Gov. Chris Christie and New Jersey legislative leaders announced an accord that will
raise motor fuel taxes by 23 cents a gallon to fund a $2 billion annual Transportation Trust Fund program over the next eight years – $16 billion in all – while cutting a number of other taxes on state residents.
That cleared the way for the Legislature to end a months-long standoff, during which the trust fund's revenue stream dried up and Christie ordered a halt in July to hundreds of state transit and roadway projects while limiting the fund's scant remaining resources to projects deemed critical.
The agreement also came at the end of a week that saw a deadly
NJ Transit accident when a train crashed into the Hoboken station at a high speed, killing one and injuring more than 100.
Christie announced the accord Sept. 30 with Senate President Stephen Sweeney and Assembly Speaker Vincent Prieto, saying it will cut taxes for every New Jersey resident even as it fixes the state's transportation fund.
Christie said the eight-year TTF funding measure "will be the
longest reauthorization for the Transportation Trust Fund in its history" and its largest ever. When combined with federal funding, Christie said, "over $32 billion will be invested in infrastructure improvements and modernizations in the state of New Jersey over the next eight years."
Both houses of the Legislature convened in special session starting Oct. 5 to approve the deal, which could quickly raise New Jersey pump prices as the new excise tax level kicks in. The state has not raised that tax since 1988, and this increase comes after several years of falling pump prices nationwide.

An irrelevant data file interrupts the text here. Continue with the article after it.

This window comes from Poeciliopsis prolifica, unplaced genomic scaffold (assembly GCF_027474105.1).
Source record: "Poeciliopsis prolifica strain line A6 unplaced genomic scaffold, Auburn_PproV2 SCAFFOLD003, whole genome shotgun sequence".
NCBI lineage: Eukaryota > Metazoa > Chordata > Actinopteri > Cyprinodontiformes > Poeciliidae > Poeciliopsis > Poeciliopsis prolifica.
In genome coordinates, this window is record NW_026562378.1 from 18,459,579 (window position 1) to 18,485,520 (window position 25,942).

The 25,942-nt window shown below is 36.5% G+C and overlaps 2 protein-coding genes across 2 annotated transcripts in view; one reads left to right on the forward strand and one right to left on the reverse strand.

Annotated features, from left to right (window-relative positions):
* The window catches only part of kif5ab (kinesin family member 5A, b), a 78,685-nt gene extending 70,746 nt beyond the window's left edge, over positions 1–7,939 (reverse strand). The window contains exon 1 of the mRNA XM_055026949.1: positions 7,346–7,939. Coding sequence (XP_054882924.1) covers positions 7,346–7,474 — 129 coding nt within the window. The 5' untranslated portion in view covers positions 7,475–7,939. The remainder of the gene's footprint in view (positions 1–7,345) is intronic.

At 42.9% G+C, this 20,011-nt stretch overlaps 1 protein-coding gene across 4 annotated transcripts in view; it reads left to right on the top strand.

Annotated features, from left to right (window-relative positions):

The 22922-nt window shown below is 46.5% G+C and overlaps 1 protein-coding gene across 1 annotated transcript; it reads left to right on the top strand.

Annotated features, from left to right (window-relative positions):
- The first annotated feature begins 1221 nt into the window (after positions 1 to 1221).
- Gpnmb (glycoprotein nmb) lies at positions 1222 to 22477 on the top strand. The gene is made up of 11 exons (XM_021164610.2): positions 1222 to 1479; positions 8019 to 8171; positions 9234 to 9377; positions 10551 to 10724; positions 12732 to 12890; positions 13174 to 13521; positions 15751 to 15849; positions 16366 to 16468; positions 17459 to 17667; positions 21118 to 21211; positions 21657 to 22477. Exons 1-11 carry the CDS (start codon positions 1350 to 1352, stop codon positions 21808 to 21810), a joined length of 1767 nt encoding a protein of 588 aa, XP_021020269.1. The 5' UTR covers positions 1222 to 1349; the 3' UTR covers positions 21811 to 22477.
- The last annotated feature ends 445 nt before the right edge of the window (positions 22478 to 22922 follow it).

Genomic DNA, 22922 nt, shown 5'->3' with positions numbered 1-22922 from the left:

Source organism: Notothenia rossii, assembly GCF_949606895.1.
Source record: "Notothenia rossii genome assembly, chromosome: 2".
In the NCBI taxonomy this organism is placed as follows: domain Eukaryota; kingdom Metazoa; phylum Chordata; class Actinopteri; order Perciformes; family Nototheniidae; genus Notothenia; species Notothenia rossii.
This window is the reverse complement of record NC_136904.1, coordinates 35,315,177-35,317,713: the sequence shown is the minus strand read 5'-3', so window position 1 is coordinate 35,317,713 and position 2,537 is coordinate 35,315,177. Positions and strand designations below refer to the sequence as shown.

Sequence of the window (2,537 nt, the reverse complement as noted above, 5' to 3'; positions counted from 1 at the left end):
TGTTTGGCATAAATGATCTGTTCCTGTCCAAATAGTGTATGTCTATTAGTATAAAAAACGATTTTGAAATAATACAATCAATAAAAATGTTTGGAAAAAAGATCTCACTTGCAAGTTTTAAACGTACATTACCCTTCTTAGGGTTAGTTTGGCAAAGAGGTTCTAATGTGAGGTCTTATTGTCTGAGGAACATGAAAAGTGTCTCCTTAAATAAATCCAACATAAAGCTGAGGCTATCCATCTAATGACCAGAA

The Senate approved the package the afternoon of Oct. 7, and the General Assembly was expected to approve it soon after.
Sweeney told reporters the fuel tax hike will still leave New Jersey with the lowest gasoline tax in the region.
And when counting the tax cuts in the accord, "the average New Jersey family will see annual net savings of several hundred or thousands of dollars in taxes and repairs," the governor's announcement said.
"I am pleased to present a plan that represents tax fairness for the residents of New Jersey," Christie said. "This is the first broad-based tax cut for all New Jerseyans since 1994, which is much needed. At the same time we are going to have constitutionally dedicated revenue to improve roads, bridges and the mass transit systems in the state."
Christie said he would
ask voters in November to approve a constitutional amendment that would require gas tax revenues to be dedicated to transportation projects, Reuters reported.
The announcement said: "New Jersey families will see broad-based tax cuts that exceed the dedicated gas tax increases." And with the infrastructure improvements the plan will fund, "the average New Jersey driver will see a potential reduction of an estimated $600" a year, it said, which is the estimated average cost of vehicle repairs caused by bad road conditions.
The plan includes a Jan. 1 cut in the state sales tax from 7 percent now to 6.875, followed by a further cut a year later to 6.625 percent.
In addition, starting with the current tax year New Jersey will increase the earned income tax credit for the working poor. The plan will increase the state's gross income tax exclusion on pension and retirement income over four years, phase out the estate tax over the next 15 months and provide a personal exemption on state income taxes for all honorably discharged veterans.
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